Research Article

Representations of Death in Rawi Hage’s Beirut Hellfire Society


  • Ashraf Abu Fares PhD Candidate, University of Jordan, Amman, Jordan
  • Indrani Borgohain PhD Candidate, University of Jordan, Amman, Jordan


The aim of this paper is to explore the representations of death in Beirut Hellfire Society, a novel written by the Lebanese author, Rawi Hage, and published in 2018. The novel indulges in immoral and varied casts like the de-romanticizing subjects in Cormac McCarthy’s Blood Meridian which help illustrate the realities of life during wartime. All the characters portrayed in Beirut Hellfire Society are colorful and complicated vignettes. They span the four seasons following the death of Pavlov’s father, who is killed in a bomb explosion when he is in the middle of digging a grave. In this novel, Hage portrays the dilemma that people faced during the Lebanese civil war and the meaninglessness of death. He deliberately presents a striking description of death that overflows in the city of Beirut throughout the civil war and links it to a myriad of aspects associated to it; mourning, burials, funeral dancing, lunacy, a sense of humor and jokes regarding death, and above all, cremation, to personify the abundant death and destruction that pervaded Beirut on that period of Lebanon’s history with its utmost horrible and devastating face. Pavlov, a twenty years old undertaker, and his father are extraordinary characters and members of the “Hellfire Society,” a secretive organization of infidels, hedonists, idolaters, in which the members cremate people at their own request. Hellfire Society is a mysterious, rebellious and anti-religious sect that arranges secret burial for those who have been denied it because the deceased was a homosexual, an atheist, and an outcast or abandoned by their family, church and state. With death front and centre, Rawi Hage’s Beirut Hellfire Society is a treatise on living with war. In short, it is a novel that practically defines iconoclasm and registers the horrible, prevalent, and immeasurable shocking death that ensues as a real consequence of war and its atrocities.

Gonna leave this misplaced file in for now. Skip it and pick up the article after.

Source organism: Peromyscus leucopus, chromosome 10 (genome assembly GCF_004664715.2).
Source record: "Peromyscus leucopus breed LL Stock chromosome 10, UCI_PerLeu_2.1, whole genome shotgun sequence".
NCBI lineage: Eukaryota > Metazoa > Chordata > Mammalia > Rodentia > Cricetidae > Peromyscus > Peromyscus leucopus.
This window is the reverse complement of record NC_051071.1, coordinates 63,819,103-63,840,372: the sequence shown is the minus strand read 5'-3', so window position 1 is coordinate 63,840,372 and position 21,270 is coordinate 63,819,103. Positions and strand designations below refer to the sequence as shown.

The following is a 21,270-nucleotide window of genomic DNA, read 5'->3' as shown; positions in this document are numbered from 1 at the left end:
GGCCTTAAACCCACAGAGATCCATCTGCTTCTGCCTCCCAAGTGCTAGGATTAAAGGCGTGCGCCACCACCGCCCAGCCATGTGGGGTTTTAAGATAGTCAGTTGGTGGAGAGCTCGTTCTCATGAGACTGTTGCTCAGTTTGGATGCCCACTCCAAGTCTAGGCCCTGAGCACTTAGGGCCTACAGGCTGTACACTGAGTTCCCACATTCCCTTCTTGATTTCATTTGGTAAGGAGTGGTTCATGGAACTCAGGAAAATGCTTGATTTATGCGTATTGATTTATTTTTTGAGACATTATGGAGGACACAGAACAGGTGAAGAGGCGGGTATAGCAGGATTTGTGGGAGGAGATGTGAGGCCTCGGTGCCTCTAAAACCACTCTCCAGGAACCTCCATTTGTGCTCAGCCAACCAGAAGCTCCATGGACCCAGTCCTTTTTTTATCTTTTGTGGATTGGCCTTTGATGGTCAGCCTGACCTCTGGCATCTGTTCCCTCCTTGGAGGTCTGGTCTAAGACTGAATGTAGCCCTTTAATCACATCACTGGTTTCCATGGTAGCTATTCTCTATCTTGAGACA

Article information


International Journal of English Language Studies

Volume (Issue)

2 (4)





How to Cite

Abu Fares, A. ., & Borgohain, I. . (2020). Representations of Death in Rawi Hage’s Beirut Hellfire Society. International Journal of English Language Studies, 2(4), 47–59.



Hellfire Society, Rawi Hage, death, Beirut, Civil War, cremation, fire, Lebanese